Biasing Receptor Mediated Signaling in Metastatic Breast Cancer
thesisposted on 16.12.2020, 02:52 by Sherry LiangSherry Liang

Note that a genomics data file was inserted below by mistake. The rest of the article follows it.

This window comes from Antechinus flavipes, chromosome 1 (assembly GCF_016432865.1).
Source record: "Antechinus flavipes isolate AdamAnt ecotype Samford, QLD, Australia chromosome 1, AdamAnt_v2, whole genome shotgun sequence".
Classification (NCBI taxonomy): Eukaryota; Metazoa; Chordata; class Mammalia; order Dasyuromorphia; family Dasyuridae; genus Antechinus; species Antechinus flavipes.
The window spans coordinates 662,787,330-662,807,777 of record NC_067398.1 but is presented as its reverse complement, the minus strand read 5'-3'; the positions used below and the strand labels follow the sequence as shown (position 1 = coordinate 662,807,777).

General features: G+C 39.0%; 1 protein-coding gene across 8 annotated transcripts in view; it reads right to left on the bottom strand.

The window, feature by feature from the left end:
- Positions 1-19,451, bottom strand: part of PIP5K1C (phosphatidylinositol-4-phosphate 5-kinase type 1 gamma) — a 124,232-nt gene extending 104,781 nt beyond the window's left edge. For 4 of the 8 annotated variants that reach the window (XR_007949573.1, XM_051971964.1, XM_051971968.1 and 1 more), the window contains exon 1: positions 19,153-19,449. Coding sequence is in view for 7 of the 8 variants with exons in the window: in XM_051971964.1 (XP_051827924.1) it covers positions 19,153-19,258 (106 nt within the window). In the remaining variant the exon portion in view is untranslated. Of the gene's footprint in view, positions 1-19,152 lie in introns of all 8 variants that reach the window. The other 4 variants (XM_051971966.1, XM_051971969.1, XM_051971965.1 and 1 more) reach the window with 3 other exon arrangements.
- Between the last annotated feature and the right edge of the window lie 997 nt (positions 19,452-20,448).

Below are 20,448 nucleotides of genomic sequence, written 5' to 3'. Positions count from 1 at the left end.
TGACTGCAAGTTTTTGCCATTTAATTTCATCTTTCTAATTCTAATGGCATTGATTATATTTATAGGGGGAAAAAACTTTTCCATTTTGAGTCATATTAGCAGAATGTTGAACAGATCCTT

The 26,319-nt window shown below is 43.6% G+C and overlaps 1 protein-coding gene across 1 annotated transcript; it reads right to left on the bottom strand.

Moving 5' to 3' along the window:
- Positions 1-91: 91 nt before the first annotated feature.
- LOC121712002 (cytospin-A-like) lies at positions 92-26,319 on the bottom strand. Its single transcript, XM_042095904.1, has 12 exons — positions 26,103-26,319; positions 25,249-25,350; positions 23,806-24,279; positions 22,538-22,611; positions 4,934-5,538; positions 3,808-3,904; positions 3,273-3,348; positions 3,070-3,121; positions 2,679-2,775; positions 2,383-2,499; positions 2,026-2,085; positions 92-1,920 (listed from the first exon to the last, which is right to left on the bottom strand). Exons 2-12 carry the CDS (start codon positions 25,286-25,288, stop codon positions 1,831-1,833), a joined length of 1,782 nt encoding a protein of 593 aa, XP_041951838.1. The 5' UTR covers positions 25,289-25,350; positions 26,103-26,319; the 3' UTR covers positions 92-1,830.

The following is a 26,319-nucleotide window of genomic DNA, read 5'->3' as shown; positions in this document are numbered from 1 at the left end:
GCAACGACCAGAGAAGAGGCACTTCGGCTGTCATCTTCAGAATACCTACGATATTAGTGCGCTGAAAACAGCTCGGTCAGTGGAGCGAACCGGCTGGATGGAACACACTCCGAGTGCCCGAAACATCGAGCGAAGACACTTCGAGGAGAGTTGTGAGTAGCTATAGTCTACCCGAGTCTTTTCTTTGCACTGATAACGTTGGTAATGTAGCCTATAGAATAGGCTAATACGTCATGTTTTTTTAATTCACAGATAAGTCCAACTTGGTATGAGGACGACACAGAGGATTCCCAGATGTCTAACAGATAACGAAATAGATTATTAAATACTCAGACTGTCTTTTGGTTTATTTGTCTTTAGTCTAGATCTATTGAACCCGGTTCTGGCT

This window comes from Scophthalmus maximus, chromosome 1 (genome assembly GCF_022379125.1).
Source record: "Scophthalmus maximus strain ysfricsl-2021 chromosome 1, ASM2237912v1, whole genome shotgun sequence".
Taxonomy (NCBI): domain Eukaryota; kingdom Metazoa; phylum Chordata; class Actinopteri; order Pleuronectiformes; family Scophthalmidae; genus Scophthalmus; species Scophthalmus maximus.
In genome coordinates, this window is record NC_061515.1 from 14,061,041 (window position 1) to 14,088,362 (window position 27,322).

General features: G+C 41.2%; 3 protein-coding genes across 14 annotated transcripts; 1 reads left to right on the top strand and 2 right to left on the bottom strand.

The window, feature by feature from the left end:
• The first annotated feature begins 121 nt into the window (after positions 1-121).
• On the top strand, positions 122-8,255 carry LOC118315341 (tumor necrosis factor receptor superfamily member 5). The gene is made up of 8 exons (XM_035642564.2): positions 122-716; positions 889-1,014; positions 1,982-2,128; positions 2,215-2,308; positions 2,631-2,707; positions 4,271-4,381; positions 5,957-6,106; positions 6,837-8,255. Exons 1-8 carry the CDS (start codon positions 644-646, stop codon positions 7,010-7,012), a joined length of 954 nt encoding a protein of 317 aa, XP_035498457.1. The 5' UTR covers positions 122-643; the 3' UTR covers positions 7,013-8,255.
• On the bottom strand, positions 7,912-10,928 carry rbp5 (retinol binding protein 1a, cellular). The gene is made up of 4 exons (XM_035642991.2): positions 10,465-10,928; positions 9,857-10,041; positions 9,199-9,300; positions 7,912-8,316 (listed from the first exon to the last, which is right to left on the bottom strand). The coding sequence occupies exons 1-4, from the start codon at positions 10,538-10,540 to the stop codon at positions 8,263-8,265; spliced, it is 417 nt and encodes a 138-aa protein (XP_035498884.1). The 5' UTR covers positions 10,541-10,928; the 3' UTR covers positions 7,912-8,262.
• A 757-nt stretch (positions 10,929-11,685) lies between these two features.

The epidermal growth factor receptor (EGFR) is a well-recognized proto-oncogene and mediator of cancer cell growth and proliferation. Emerging evidence suggests the paradoxical role of EGFR activation, unique to metastatic breast cancer cells. Previously studies elucidated the role of EGFR mediated activation of Signal Transducer and Activator of Transcription 1, STAT1, is required to induce apoptosis in cells with increased metastatic potential. In this current study, we evaluate the effects of cells with mutations leading to aberrations in phosphatidylinositol 3-kinase, PI3K/AKT/protein kinase B signaling. Phosphatidylinositol-4,5-bisphosphate 3-kinase catalytic subunit α (PIK3CA) is a key regulator of the PI3K/Akt pathway and is one of the most commonly mutated genes in breast cancer patients. Utilizing human breast cancer cells, MDA-MB-468 and BT-20s, characterized by amplified protein levels of EGFR and mutations in the PI3K signaling, we demonstrate activation of EGFR with EGF leads to increased pSTAT1 expression. We further demonstrate biased EGFR signaling toward STAT1 activation by pharmacological inhibition of downstream kinase activity with MEK1/2 inhibitor, trametinib, and the AKT inhibitor, Uprosertib or in combination with the PI3Kα specific inhibitor Alpelisib, trade name, PIQRAY. Combination MEK and Akt signaling inhibition followed by EGF stimulation show marked increase in apoptotic activity and decreased cell viability. Moreover, we demonstrate changes in EGFR mediated apoptosis in murine breast cancer cell line derived from metastatic lung nodules, delineate from cells derived from the primary tumor. These finding support the notion of differential evolution of cancer cells as they metastasize to secondary organs. Furthermore, EGFR expression was observed to be vital in EGF mediated pSTAT1 in human breast cancer cell lines. To this end we explored alternative stimulators of pSTAT1 using interferon activation. Addition of INFγ led to robust pSTAT1 in cells that did not respond to EGF and levels of pSTAT1 were not attenuated with our combination treatment. Together, our findings demonstrate the differential role of EGFR expression and signaling in metastatic cells and tolerance for novel combination therapies for patients of late stage breast cancer.